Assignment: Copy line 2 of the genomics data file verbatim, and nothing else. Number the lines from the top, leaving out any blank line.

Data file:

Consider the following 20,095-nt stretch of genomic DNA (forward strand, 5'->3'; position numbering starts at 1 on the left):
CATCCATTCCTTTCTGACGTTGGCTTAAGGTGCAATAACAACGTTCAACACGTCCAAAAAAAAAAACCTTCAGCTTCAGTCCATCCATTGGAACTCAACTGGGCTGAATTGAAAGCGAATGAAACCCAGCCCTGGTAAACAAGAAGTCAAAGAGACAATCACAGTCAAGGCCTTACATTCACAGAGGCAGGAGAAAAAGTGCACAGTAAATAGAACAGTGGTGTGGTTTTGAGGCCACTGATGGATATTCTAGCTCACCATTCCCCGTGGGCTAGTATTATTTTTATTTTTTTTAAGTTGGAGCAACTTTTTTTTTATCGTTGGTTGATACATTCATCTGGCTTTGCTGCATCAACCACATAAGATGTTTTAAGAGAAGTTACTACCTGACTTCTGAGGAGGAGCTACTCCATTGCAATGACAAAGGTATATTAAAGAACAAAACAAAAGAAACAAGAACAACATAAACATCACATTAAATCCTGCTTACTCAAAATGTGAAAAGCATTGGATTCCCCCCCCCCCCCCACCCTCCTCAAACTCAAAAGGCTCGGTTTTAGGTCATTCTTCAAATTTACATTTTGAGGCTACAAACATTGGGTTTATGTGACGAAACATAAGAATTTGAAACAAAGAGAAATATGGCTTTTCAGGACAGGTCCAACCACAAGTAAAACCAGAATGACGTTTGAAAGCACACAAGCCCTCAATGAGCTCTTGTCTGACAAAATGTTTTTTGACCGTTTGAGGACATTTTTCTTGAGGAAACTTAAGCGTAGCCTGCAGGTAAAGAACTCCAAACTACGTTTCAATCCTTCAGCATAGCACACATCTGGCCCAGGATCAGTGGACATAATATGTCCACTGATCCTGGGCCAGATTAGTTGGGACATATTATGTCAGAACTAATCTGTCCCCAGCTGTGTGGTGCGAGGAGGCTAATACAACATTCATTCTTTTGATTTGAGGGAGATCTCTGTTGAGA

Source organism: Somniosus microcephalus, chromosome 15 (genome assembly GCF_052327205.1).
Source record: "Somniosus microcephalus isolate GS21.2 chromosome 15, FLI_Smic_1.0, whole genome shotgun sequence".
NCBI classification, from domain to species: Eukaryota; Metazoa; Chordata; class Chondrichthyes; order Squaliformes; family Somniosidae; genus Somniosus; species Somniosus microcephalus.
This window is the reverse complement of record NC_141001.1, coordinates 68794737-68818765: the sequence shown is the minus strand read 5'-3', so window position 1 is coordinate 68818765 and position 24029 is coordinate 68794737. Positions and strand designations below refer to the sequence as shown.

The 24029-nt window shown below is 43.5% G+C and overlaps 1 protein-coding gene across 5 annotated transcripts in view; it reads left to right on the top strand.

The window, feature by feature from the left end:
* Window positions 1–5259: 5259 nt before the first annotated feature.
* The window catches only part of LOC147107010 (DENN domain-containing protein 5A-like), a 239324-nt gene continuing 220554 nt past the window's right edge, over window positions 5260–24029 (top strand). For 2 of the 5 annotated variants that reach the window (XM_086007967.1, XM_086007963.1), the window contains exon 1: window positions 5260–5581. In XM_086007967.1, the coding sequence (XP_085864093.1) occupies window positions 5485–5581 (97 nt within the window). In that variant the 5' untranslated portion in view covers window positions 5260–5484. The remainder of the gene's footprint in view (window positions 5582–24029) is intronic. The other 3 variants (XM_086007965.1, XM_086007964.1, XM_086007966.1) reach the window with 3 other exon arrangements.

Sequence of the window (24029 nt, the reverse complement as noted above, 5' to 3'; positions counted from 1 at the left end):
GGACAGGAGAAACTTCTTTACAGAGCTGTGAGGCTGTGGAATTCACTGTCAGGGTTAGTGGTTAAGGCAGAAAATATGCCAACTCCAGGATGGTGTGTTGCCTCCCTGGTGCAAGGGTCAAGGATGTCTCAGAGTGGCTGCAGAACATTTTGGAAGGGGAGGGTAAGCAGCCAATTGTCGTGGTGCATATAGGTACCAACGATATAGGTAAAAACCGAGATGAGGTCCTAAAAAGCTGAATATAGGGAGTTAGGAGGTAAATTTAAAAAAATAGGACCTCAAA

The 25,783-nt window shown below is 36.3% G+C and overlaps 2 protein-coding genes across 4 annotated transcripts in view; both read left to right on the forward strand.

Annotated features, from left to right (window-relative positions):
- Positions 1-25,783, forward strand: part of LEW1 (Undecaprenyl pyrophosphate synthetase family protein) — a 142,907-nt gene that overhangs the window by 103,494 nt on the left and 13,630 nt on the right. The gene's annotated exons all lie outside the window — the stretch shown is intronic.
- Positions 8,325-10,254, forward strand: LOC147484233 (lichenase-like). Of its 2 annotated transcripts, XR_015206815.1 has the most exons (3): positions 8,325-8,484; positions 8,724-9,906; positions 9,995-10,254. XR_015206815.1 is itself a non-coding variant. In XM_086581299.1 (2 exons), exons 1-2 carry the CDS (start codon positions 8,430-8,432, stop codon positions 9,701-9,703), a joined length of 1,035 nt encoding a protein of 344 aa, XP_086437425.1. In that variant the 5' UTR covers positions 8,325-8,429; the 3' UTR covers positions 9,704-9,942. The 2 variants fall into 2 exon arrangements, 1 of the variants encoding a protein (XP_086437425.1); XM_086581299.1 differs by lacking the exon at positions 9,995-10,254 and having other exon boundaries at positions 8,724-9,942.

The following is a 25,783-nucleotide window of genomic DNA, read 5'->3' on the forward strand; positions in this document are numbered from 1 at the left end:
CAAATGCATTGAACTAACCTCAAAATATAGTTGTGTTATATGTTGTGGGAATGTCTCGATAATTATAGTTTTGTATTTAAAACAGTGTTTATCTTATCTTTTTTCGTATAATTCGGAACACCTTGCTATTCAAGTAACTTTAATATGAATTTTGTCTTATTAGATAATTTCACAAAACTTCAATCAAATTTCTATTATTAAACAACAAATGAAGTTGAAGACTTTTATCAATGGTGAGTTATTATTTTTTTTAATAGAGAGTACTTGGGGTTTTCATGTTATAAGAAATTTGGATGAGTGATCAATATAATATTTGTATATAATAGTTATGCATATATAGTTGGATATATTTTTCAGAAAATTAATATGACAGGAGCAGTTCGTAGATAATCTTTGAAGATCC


CATCCATTCCTTTCTGACGTTGGCTTAAGGTGCAATAACAACGTTCAACACGTCCAAAAAAAAAAACCTTCAGCTTCAGTCCATCCATTGGAACTCAACTGGGCTGAATTGAAAGCGAATGAAACCCAGCCCTGGTAAACAAGAAGTCAAAGAGACAATCACAGTCAAGGCCTTACATTCACAGAGGCAGGAGAAAAAGTGCACAGTAAATAGAACAGTGGTGTGGTTTTGAGGCCACTGATGGATATTCTAGCTCACCATTCCCCGTGGGCTAGTATTATTTTTATTTTTTTTAAGTTGGAGCAACTTTTTTTTTATCGTTGGTTGATACATTCATCTGGCTTTGCTGCATCAACCACATAAGATGTTTTAAGAGAAGTTACTACCTGACTTCTGAGGAGGAGCTACTCCATTGCAATGACAAAGGTATATTAAAGAACAAAACAAAAGAAACAAGAACAACATAAACATCACATTAAATCCTGCTTACTCAAAATGTGAAAAGCATTGGATTCCCCCCCCCCCCCCACCCTCCTCAAACTCAAAAGGCTCGGTTTTAGGTCATTCTTCAAATTTACATTTTGAGGCTACAAACATTGGGTTTATGTGACGAAACATAAGAATTTGAAACAAAGAGAAATATGGCTTTTCAGGACAGGTCCAACCACAAGTAAAACCAGAATGACGTTTGAAAGCACACAAGCCCTCAATGAGCTCTTGTCTGACAAAATGTTTTTTGACCGTTTGAGGACATTTTTCTTGAGGAAACTTAAGCGTAGCCTGCAGGTAAAGAACTCCAAACTACGTTTCAATCCTTCAGCATAGCACACATCTGGCCCAGGATCAGTGGACATAATATGTCCACTGATCCTGGGCCAGATTAGTTGGGACATATTATGTCAGAACTAATCTGTCCCCAGCTGTGTGGTGCGAGGAGGCTAATACAACATTCATTCTTTTGATTTGAGGGAGATCTCTGTTGAGA